With the exception of our two night Hurtigruten Cruise we spent a huge majority of our time eating items from the local 7-11, or Norwegian equivalent Narvesen, during our two week Christmas trip to Norway.
We found all the best Norwegian Candy, and not because we love “food-like” items that never have an expiration date, but because most of the country was closed due to the Christmas holidays.
Norway is a country that truly respects Christmas. More on that…
During our time in Kirkenes alone, nothing was open except the hotel restaurant and it was entirely unappetizing due to the exorbitant price tags. We had to get pretty clever and ingenious when it came to feeding our hungry brood and we discovered a lot of yummy treats during our stay!
These are the 8 best Norwegian Candy treats, snacks and local drinks!
The 8 Best Norwegian Candy That Might Surprise You
No compilation of treats in Norway would be complete without the national yogurt.
This stuff is the real deal. It’s thick. It’s slightly sour. It’s acidic.
A lot of people thin it out with milk and add a little cinnamon and sugar, but we bought ours in good ol’ modern twist top packets in fruit flavors.
Our children loved them! The closest equivalent you can get in the States is Siggis yogurt.
2. Maoam Bloxx
If there is one thing we noticed in Norway, it’s that everything has less sugar. Things that would give you tingly tongue in the states, has a much milder and less synthetic taste to it in Norway.
Maoam Bloxx is Norway’s Mamba equivalent.
Just like Mamba, these rectangular chewy candies come with four different flavor packages in one treat. My kids didn’t prefer whatever flavor came in the silver package (I think it was gas water), but the rest of the flavors were a fabulous hit.
3. Jule Brus
This is the Norwegian equivalent of Peru’s Inca Kola. Yes, it tastes like cotton candy; a Norwegian candy drink if you will.
Perfect for little ones.
It is smooth and sweet, and marketed to minor’s as an alternative to ale. There is an alcoholic version of it as well.
This drink is only available at Christmas time, and can be featured in either red or caramel colored. The color doesn’t change the taste, but is only indicative of where it was brewed.
This was one of our absolute favorite Norwegian Candies and bought it wherever we could find it.
This is the best drink in Norway! Unfortunately, it’s virtually impossible to find in America.
4. Kinder Eggs
We can’t pass up the chance to buy gads of these overpriced candy slash toy treats slash Norwegian chocolate whenever we are in Europe.
I thought they were big in France, but they are on every single shelf in Norway. They are in the deli section, the bread section, the fruit section, and the candy section.
Try getting your kids to keep their hands off this Norwegian chocolate when you are assaulted at every corner.
Now that the ridiculous ban has been lifted in the United States they aren’t quite so much a novelty, but we love them all the same.
Chocolate! And we all know that European chocolate is the very best.
The national favorite brand of Norwegian chocolate are Melkesjokolade. They are like a higher end, thicker, and bigger version of Hershey’s.
Norwegian chocolate brand Melkesjokolade technically originated in Sweden and comes plain, with nuts, and with nuts and berries. It’s almost as prevalent as the Kinder Eggs.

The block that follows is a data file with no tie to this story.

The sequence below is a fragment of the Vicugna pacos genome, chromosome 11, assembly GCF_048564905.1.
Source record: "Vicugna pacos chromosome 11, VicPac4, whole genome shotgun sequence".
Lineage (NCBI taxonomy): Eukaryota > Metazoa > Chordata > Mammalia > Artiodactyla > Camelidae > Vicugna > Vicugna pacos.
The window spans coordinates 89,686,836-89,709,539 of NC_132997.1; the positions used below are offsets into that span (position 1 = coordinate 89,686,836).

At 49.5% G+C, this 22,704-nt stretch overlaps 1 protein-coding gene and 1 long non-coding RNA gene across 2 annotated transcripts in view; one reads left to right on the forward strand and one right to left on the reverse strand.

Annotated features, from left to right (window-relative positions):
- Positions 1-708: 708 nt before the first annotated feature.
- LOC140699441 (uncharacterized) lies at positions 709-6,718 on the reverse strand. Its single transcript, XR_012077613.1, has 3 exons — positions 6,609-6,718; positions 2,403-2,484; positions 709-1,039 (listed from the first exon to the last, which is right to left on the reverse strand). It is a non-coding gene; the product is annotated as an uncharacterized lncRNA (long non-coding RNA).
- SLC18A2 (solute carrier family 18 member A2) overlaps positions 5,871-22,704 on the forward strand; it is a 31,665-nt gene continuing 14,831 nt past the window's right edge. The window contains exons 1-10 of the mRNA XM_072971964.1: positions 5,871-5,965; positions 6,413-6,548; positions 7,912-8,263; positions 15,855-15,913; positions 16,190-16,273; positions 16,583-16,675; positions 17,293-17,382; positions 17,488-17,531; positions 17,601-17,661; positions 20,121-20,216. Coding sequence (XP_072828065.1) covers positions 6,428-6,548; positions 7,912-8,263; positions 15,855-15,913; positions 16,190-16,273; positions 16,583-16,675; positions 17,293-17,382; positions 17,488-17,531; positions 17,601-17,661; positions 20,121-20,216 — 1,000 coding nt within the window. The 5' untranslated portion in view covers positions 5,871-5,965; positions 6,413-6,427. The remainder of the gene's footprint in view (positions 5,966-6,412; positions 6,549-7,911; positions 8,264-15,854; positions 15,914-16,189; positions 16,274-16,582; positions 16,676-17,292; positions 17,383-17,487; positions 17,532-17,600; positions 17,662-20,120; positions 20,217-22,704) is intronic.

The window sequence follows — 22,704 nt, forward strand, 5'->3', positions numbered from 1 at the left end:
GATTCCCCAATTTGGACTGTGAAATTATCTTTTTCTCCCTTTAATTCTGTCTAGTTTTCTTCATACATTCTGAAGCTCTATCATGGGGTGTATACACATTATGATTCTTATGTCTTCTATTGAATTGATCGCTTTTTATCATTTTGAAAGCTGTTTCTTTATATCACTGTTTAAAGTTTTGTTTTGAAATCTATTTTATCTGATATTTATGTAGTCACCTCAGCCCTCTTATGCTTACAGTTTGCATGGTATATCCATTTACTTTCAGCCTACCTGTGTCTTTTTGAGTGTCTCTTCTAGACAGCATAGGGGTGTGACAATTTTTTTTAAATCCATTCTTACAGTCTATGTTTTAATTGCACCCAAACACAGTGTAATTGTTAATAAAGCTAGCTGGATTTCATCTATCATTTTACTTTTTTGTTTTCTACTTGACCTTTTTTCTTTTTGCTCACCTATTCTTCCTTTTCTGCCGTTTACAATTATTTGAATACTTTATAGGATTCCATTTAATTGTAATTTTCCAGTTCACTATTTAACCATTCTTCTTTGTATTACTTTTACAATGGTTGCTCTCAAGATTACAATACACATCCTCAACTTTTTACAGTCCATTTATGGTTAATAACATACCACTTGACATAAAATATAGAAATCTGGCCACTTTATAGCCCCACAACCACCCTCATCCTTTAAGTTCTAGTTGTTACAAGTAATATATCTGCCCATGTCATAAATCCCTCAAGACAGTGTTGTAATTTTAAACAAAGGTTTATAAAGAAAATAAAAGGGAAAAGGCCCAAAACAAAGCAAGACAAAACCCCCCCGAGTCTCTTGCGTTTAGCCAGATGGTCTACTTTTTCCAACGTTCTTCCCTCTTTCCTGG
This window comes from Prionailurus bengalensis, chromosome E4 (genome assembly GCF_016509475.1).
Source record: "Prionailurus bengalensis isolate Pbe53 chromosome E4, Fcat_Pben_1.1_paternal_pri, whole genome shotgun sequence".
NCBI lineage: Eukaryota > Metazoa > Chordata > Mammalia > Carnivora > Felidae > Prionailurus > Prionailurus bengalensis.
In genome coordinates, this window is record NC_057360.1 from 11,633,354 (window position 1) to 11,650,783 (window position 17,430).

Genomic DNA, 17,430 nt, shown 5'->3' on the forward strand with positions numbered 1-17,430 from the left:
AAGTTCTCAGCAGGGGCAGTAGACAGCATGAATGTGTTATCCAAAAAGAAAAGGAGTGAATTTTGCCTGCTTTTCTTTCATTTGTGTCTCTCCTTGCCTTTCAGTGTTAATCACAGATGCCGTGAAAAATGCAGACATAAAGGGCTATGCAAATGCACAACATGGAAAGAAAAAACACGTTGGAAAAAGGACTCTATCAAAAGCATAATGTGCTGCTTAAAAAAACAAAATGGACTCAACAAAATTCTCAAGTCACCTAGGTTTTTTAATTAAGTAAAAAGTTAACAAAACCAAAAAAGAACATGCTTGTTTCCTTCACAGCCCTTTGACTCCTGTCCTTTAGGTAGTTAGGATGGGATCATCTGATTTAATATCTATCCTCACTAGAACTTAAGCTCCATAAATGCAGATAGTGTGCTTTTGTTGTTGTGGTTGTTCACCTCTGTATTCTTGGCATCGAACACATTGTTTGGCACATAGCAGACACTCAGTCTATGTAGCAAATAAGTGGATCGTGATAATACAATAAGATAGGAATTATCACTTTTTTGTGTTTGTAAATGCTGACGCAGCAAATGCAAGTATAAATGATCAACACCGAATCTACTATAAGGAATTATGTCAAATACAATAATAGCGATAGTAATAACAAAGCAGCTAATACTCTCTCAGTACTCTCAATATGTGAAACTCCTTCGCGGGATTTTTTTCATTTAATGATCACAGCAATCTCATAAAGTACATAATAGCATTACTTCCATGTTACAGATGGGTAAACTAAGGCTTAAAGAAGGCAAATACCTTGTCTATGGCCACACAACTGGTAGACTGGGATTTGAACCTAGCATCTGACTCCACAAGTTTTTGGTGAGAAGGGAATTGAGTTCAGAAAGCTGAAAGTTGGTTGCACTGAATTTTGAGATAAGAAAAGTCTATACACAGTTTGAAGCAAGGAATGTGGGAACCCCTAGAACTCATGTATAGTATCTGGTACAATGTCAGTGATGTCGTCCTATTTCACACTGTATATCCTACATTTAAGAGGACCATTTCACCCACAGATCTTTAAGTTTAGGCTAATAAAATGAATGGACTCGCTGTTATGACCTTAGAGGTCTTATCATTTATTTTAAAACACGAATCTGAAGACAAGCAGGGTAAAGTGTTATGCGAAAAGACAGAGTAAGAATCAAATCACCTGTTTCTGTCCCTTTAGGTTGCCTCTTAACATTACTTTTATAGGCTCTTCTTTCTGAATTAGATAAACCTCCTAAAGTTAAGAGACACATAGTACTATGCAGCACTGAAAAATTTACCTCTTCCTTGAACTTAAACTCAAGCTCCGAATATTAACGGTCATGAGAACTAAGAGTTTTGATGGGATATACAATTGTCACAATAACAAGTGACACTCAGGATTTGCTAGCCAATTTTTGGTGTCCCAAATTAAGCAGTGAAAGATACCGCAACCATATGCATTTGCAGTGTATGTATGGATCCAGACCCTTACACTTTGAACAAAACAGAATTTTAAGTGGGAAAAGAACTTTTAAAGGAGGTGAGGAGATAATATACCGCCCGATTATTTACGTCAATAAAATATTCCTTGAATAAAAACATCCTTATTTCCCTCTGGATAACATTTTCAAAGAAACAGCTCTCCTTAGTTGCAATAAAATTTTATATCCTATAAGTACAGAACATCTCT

In the 1920’s it was considered Europe’s best chocolate, in part because it wasn’t imported, and so it retains a sort of national pride for the people of Norway.
Their love, and ours, has never faded.
Norwegian’s consume 40 million marzipan delicacies just during the Christmas season alone in Norway. It’s no surprise that marzipan is the national treat of this fjord laden country!
Traditionally the treats come shaped as pigs, in fact one bank thought it would be quite festive and jolly to sculpt a pooping pig in the lobby of their bank for Christmas a few years back.
If this doesn’t suit your tastes, you can also find Marzipan in other shapes like long sticks covered in Norwegian chocolate – which is what we saw the most of.
They are delicious and the best Norwegian candy, bar none!
7. Ballerina Pepperkaker
The best way to describe this delicious confection is like a gingerbread oreo.
The cookie is gingerbread and it’s filled with a Norwegian chocolate frosting. The combination is perfection. While you can get traditional Pepperkaker (gingerbread cookies) year round, the chocolate filled ballerina versions are only available at Christmas.
What I wouldn’t give to find these Norwegian candy treats in the States!
8. Fried Chicken Maarud Grillkrydder
These weird bbq, mesquite but somehow not tangy, chemically flavored potato chips in the shape of a chicken fried drumstick wasn’t actually even close to one of our favorite Norwegian candies.
But, it was the weirdest treat we couldn’t resist checking out. Technically, Santa stuffed Gabriel’s Christmas boot with them, and he was the only one who tried them.
We were all satisfied enough with his description. Even though they may not have been our favorite, locals loooove them!
► For Kids: Our kids love to try the local treats whenever we travel. It connects them to the other children that live in this region and helps them imagine what life could be like in another country.
Are your kids willing to try new things when you travel? We have a rule in our house that you try everything, especially Norwegian chocolate.
► What We Learned: Fried Chicken is best from a bird.
Did we leave any of your favorites out? Let us know what we missed in the comments!
This dude never went to Norway, but was sure to make a YouTube video of a bunch of Norwegian candy. He sounds trustworthy.